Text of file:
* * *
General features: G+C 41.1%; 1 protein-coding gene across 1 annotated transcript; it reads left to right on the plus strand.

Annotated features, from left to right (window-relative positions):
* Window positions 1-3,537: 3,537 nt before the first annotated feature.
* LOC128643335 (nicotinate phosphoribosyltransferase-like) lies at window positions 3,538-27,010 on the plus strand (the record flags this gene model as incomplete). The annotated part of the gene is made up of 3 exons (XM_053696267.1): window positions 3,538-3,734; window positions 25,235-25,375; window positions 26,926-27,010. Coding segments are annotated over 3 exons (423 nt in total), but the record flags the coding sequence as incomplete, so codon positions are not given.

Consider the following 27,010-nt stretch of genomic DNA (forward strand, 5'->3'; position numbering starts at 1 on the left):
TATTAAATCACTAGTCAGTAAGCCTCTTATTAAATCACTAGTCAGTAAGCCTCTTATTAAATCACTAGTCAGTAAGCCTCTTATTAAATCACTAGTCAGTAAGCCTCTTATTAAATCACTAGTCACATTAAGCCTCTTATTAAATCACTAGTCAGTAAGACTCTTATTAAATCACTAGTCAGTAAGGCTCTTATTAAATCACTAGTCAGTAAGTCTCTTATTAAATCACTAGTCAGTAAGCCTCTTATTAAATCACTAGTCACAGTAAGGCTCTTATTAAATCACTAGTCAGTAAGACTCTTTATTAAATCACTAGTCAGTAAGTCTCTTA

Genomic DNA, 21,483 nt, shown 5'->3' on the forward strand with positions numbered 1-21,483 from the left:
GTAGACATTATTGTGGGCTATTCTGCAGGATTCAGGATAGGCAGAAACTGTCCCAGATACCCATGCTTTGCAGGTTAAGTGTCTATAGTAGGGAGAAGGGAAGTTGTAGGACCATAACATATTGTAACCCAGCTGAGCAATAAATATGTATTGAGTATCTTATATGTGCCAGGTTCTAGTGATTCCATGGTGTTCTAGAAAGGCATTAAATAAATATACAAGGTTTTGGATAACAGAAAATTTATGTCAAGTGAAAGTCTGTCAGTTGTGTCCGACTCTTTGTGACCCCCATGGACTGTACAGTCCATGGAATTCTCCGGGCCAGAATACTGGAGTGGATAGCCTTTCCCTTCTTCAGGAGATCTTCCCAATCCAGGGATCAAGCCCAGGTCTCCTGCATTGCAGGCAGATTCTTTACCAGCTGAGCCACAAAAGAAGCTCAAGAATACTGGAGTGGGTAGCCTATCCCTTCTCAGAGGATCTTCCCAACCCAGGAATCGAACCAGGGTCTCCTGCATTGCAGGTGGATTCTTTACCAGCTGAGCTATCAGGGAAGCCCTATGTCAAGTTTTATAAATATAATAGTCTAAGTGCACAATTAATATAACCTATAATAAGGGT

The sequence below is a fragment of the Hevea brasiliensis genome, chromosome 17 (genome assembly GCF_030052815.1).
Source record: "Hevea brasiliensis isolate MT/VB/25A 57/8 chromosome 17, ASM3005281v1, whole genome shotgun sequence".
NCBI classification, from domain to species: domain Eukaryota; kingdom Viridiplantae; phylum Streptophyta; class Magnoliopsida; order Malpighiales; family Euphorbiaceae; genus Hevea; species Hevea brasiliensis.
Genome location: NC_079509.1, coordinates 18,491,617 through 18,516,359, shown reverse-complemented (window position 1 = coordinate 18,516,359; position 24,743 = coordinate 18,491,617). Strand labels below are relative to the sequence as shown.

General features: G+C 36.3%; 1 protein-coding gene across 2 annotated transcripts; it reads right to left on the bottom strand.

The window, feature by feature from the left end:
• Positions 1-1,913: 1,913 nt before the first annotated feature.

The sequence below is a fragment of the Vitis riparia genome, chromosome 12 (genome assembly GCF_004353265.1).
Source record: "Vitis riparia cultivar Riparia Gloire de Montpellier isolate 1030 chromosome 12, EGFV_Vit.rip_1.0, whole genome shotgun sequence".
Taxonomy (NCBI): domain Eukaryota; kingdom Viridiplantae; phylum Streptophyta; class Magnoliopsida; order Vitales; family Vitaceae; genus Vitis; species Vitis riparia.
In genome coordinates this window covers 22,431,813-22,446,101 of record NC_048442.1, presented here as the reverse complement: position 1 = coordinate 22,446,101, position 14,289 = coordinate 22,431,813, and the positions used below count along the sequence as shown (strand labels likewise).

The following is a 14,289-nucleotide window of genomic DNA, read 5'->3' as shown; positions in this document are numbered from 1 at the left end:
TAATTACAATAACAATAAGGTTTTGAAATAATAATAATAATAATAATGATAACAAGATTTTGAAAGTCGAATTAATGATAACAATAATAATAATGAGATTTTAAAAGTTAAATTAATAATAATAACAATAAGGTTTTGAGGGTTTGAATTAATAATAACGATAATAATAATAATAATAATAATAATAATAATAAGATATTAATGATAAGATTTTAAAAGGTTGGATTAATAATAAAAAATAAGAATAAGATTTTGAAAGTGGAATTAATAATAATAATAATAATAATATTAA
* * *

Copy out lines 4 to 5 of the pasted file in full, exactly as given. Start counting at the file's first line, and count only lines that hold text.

* LOC128643335 (nicotinate phosphoribosyltransferase-like) lies at window positions 3,538-27,010 on the plus strand (the record flags this gene model as incomplete). The annotated part of the gene is made up of 3 exons (XM_053696267.1): window positions 3,538-3,734; window positions 25,235-25,375; window positions 26,926-27,010. Coding segments are annotated over 3 exons (423 nt in total), but the record flags the coding sequence as incomplete, so codon positions are not given.

Consider the following 27,010-nt stretch of genomic DNA (forward strand, 5'->3'; position numbering starts at 1 on the left):